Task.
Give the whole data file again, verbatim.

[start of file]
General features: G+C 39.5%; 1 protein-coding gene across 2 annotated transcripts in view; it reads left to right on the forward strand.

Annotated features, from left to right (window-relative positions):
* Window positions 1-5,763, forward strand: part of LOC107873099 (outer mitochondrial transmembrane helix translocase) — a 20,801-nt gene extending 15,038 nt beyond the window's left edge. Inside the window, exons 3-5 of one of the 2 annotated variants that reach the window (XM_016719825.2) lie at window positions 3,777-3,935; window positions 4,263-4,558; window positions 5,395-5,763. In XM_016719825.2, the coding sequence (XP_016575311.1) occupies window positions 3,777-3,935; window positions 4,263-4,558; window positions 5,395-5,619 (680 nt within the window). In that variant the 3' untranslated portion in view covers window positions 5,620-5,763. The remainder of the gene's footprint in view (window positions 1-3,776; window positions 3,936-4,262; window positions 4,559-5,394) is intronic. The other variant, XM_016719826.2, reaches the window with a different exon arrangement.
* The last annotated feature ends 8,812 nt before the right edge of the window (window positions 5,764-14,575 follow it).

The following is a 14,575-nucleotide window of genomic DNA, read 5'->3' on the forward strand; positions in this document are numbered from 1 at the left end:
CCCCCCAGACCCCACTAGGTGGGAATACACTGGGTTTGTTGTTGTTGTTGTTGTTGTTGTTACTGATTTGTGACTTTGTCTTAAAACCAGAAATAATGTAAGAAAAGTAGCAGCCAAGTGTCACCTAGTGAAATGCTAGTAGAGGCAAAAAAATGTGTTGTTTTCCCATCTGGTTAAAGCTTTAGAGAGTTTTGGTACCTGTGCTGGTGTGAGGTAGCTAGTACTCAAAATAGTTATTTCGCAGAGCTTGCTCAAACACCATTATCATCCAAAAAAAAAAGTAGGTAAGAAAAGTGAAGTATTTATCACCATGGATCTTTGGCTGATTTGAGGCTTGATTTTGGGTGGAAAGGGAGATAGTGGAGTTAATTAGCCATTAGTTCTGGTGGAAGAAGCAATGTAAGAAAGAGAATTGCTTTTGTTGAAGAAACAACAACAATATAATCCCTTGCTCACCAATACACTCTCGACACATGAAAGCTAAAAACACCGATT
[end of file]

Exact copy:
General features: G+C 39.5%; 1 protein-coding gene across 2 annotated transcripts in view; it reads left to right on the forward strand.

Annotated features, from left to right (window-relative positions):
* Window positions 1-5,763, forward strand: part of LOC107873099 (outer mitochondrial transmembrane helix translocase) — a 20,801-nt gene extending 15,038 nt beyond the window's left edge. Inside the window, exons 3-5 of one of the 2 annotated variants that reach the window (XM_016719825.2) lie at window positions 3,777-3,935; window positions 4,263-4,558; window positions 5,395-5,763. In XM_016719825.2, the coding sequence (XP_016575311.1) occupies window positions 3,777-3,935; window positions 4,263-4,558; window positions 5,395-5,619 (680 nt within the window). In that variant the 3' untranslated portion in view covers window positions 5,620-5,763. The remainder of the gene's footprint in view (window positions 1-3,776; window positions 3,936-4,262; window positions 4,559-5,394) is intronic. The other variant, XM_016719826.2, reaches the window with a different exon arrangement.
* The last annotated feature ends 8,812 nt before the right edge of the window (window positions 5,764-14,575 follow it).

The following is a 14,575-nucleotide window of genomic DNA, read 5'->3' on the forward strand; positions in this document are numbered from 1 at the left end:
CCCCCCAGACCCCACTAGGTGGGAATACACTGGGTTTGTTGTTGTTGTTGTTGTTGTTGTTACTGATTTGTGACTTTGTCTTAAAACCAGAAATAATGTAAGAAAAGTAGCAGCCAAGTGTCACCTAGTGAAATGCTAGTAGAGGCAAAAAAATGTGTTGTTTTCCCATCTGGTTAAAGCTTTAGAGAGTTTTGGTACCTGTGCTGGTGTGAGGTAGCTAGTACTCAAAATAGTTATTTCGCAGAGCTTGCTCAAACACCATTATCATCCAAAAAAAAAAGTAGGTAAGAAAAGTGAAGTATTTATCACCATGGATCTTTGGCTGATTTGAGGCTTGATTTTGGGTGGAAAGGGAGATAGTGGAGTTAATTAGCCATTAGTTCTGGTGGAAGAAGCAATGTAAGAAAGAGAATTGCTTTTGTTGAAGAAACAACAACAATATAATCCCTTGCTCACCAATACACTCTCGACACATGAAAGCTAAAAACACCGATT